In 2012 Eileen Norcross wrote two pieces on how public plan actuaries manipulate assets higher and liabilities lower. The first on Asset Smoothing featured New Jersey prominently:
What are the effects of smoothing? It depends on the formula. Roman Hardgrave and I find in our 2011 paper that New Jersey’s smoothing formula allowed the AVA to remain far above the MVA for a decade. During the time, the assets looked larger than they were. Smoothing allowed an unpaid liability to accrue, pushing costs forward.
The second on Normal Cost Methods is an even more pernicious stratagem and, based on our recent review of actuarial valuations, universal.
In the private sector, since PPA, all funding in based on the Present Value of Benefits Accrued which seems logical: this is what the participants have accrued to some valuation date and what they would get (if the money were there) were they to leave. But, for public plans, why do what is logical when a Generally Accepted Actuarial Principle for public plans (not the one about getting paid up front if you do work for Illinois) allows you to low-ball your numbers through reporting the ‘Actuarial Liability’?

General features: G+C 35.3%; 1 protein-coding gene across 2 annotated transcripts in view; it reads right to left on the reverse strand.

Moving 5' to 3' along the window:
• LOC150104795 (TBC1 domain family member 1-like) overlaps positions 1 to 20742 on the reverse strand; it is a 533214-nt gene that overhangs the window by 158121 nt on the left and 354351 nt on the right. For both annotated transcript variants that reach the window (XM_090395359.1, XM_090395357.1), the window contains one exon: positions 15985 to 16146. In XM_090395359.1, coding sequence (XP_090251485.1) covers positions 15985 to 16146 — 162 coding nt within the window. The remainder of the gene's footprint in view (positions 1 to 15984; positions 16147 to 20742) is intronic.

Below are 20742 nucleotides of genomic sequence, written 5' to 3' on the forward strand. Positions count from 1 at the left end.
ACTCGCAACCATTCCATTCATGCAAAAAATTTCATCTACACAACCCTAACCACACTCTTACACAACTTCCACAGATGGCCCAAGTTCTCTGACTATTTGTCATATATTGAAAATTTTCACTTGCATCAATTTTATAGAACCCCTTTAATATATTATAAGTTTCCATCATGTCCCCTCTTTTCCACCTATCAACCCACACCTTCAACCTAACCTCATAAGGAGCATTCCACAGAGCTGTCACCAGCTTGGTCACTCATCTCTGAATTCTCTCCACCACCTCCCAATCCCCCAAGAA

None of the valuation reports we reviewed noted the camouflage but the Arkansas Teachers Retirement System conveniently provided an exhibit detailing the method:
For the 40,748 retirees getting $916.62 million annually there is not much to manipulate. The value of their benefits is $9,778,462,281 (PV factor of 10.67).
But, for all those participants who have not retired, rather than calculating the value of their benefits accrued to the valuation date and reporting that number to the public we have a two step process:
- value benefits as of the retirement date discounted to the valuation date, and
- reduce that amount by the present value of what you expect future contributions to be (those expectations being fairly high)
which results in an Actuarial Liability far lower than the Present Value of Accrued Benefits that everybody else believes you are reporting.